With Chapter 10, the focus shifts to the more traditional macroeconomic concerns. Vito Tanzi's "Monetary Policy and Control of Public Expenditure" itemizes the ways in which monetary growth gives rise, both directly and indirectly, to growth in public expenditures. During an expansionary period, the prices of the things that governments typically buy (resources for long-term, interest sensitive projects) rise faster than prices in general. And because of the nature of the bureaucratic process, budget requests are more likely to over-compensate than under-compensate for anticipated future price increases. Nout Wellink and Victor Halberstadt's topic in Chapter 11 is the same as Tanzi's, but with "Special Reference to the Netherlands." The focus here is on monetary targets and the behavioral relationship between the monetary and fiscal authorities.
        The final three chapters deal with "Market and Non-Market Alternatives in the Supply of Public Services." Charles Blankart's Chapter 12 takes up the "General Issues" by discussing the different categories of privatization: pricing government services, deregulating industry, selling government-owned industries, and outside contracting. Ian Byatt's Chapter 13 provides an eye-witness's account of the "British Experience with Privatization" in the early 1980s. Carla Marchese's Chapter 14 offers a discussion of transactions costs and the limits of privatization, followed by "Some Empirical Evidence" that establishes a link between the level of public expenditure and the proportion financed through the pricing of government services.
        The book is not without its shortcomings. In many instances, too much in the way of underlying macroeconomic theory and policy goals is taken for granted. Those most likely to read this volume are—quite apart from considerations of Public Choice—most unlikely to grant the desirability of multifaceted macroeconomic management on the basis of a conventional Keynesian framework. Few will assent, for a specific instance, to the claim made in Chapter 11 that "In the longer run, both monetary and budgetary policy have, of course, one single objective: the realization of balanced and sufficient economic growth with an adequate consumption/investment mix at a low rate of inflation, a low level of unemployment and an external position which is more or less in equilibrium" (pp. 176f.). Public Choice theorists are more likely to take for granted that the need for essential government services (if any) is the only justification for government spending, that taxes should pay for these services, and that the monetary authority should match the rate of monetary growth to the market-determined rate of real economic growth.
        A second shortcoming, not at all unique to this book, concerns the empirical evidence offered to bolster the various theoretical insights. Tests based upon single-equation models are followed by a brief mention of possible simultaneous-equation bias or other structural complications. Most of the actual empirical testing, however, is so blatantly crude that the blatancy itself tends to shield the empirical work from criticism: Critics are reluctant to point out illegitimacies that are known by all to be illegitimacies. But not this critic. While pro forma reduced-form equations may be useful for extrapolating trends (on the assumption that the underlying structural relationships—whatever they are—remain unchanged), they provide no basis whatsoever for testing those structural relationships. Alternatively stated, tests based upon pro-forma reduced-form equations are pro-forma tests.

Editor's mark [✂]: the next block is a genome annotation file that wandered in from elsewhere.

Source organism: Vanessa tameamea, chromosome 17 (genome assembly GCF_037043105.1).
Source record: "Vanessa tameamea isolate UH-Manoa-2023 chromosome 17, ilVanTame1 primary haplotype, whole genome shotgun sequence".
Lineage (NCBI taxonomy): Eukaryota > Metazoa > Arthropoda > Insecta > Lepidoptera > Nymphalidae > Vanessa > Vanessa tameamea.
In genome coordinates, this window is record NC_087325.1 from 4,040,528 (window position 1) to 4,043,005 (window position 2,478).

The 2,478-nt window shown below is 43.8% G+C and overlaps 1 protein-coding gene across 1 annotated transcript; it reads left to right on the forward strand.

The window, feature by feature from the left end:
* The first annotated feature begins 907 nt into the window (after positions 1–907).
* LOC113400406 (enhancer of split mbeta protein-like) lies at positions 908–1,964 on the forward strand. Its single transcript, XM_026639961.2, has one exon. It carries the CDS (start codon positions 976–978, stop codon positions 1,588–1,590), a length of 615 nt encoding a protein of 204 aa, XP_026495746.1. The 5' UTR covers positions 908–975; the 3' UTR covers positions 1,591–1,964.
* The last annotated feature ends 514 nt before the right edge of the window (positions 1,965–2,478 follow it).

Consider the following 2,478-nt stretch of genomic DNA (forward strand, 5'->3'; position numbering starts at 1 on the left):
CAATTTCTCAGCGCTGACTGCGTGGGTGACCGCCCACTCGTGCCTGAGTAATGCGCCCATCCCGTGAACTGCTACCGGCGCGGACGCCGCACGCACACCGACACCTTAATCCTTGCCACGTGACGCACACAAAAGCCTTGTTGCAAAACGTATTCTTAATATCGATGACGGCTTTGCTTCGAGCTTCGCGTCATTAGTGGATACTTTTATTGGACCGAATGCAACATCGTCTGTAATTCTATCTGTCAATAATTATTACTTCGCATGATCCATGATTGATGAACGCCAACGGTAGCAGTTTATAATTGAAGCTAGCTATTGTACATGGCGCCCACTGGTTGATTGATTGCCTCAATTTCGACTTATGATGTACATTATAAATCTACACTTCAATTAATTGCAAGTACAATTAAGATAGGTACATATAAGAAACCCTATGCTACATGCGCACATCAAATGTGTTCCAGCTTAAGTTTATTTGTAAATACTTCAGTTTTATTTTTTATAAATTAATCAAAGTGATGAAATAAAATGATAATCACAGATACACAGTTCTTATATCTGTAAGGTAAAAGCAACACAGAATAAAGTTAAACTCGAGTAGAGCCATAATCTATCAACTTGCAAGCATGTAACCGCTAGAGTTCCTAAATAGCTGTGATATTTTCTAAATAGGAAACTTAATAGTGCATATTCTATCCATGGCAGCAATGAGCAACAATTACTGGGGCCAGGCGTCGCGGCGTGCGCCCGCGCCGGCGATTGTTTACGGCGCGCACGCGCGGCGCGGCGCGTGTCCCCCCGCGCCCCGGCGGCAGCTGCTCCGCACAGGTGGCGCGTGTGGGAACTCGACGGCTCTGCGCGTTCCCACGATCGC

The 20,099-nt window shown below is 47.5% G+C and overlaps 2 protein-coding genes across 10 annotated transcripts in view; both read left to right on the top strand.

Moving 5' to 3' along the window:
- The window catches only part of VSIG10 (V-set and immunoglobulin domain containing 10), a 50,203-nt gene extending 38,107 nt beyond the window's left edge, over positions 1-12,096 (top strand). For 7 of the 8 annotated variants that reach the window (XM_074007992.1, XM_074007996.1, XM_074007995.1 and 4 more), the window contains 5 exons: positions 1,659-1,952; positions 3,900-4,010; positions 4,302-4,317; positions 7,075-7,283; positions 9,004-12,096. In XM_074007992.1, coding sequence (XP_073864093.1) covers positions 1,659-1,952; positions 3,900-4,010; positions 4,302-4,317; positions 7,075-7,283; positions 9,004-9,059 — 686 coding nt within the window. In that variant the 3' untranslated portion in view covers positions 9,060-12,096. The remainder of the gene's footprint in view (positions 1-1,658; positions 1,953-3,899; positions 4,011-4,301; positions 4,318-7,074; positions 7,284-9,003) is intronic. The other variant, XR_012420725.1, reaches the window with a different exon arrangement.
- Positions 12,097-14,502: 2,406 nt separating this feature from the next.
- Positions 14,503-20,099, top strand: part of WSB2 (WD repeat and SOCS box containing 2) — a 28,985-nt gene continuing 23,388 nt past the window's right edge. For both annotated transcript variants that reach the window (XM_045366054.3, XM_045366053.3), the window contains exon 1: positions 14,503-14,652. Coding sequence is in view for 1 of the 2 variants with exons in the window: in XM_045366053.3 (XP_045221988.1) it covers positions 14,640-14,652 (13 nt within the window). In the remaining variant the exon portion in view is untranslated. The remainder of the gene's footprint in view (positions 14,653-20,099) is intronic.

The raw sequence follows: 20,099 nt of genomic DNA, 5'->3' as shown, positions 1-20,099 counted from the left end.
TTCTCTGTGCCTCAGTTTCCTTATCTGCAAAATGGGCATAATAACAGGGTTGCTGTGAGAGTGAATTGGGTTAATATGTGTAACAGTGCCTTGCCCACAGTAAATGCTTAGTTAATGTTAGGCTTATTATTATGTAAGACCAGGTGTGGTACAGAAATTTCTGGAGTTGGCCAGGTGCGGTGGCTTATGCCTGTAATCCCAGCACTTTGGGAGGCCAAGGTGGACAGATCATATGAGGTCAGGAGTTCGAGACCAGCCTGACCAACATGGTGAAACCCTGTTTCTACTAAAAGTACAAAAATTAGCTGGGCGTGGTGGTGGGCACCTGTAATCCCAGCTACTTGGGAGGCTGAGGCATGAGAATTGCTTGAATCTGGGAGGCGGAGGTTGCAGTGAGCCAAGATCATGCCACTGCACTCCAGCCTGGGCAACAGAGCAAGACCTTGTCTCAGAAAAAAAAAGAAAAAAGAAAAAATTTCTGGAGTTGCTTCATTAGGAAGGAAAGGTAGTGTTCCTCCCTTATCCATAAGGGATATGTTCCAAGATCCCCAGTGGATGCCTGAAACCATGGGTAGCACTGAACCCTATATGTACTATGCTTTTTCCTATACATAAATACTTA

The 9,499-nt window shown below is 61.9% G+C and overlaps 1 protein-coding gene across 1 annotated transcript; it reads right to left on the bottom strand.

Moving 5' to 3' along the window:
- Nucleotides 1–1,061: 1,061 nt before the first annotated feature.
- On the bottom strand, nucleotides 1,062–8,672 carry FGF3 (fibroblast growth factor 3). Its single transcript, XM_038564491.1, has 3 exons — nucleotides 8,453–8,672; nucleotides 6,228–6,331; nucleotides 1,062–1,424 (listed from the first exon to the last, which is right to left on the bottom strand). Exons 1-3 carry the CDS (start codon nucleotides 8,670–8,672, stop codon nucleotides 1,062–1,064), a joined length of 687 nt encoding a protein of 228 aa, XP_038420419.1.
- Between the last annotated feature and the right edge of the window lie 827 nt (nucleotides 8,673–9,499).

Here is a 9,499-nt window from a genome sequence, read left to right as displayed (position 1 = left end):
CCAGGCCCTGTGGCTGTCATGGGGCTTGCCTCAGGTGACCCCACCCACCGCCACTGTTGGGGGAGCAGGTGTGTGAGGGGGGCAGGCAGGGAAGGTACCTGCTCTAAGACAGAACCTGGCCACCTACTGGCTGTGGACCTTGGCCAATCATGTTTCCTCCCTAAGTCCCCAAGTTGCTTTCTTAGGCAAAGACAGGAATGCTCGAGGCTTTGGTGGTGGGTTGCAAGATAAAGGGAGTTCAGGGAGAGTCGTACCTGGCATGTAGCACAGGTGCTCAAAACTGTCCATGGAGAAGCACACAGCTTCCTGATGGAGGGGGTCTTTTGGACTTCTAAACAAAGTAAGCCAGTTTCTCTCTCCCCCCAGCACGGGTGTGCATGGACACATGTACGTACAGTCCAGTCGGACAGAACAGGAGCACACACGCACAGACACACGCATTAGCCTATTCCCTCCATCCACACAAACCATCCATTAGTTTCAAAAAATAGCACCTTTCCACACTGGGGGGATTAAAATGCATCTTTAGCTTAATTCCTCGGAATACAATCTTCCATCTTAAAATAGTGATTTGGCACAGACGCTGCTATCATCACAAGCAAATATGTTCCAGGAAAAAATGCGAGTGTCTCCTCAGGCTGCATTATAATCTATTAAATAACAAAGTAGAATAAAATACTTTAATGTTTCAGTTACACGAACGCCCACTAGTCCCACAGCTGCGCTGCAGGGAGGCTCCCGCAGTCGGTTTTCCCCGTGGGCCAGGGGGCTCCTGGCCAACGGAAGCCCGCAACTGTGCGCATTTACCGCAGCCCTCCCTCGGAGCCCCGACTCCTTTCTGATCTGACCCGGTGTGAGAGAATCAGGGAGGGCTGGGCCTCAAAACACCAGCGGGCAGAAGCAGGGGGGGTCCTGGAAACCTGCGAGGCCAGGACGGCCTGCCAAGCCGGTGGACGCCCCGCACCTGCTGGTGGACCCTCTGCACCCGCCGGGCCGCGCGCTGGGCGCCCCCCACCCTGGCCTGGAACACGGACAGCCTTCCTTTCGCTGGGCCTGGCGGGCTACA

In fairness, it should be recognized that tests of this sort and other such empirical crudities characterize much of what passes in today's economics profession as scientific research. Perhaps this state of affairs is to be explained in terms of evolved criteria for publishability. It seems almost as if no discursive analysis, however insightful, is deemed worthy of publication without empirical testing, and no empirical testing, however crude and baseless, is thought unworthy of publication. Might it be that some economic researchers, while fully appreciating the limits of the single-equation model, have deliberately adopted the maximizing strategy that they impute to their subjects?
        Finally, it must be said that several of the chapters are just badly written and that most all of them would have benefited from a final polishing. But despite these shortcomings, this conference volume has made a contribution to our understanding of public expenditure and government growth. Specialists will find many insights that merit further exploitation—empirically and otherwise; generalists will be treated to a broad sampling of applied Public Choice.

Roger W. Garrison
Auburn University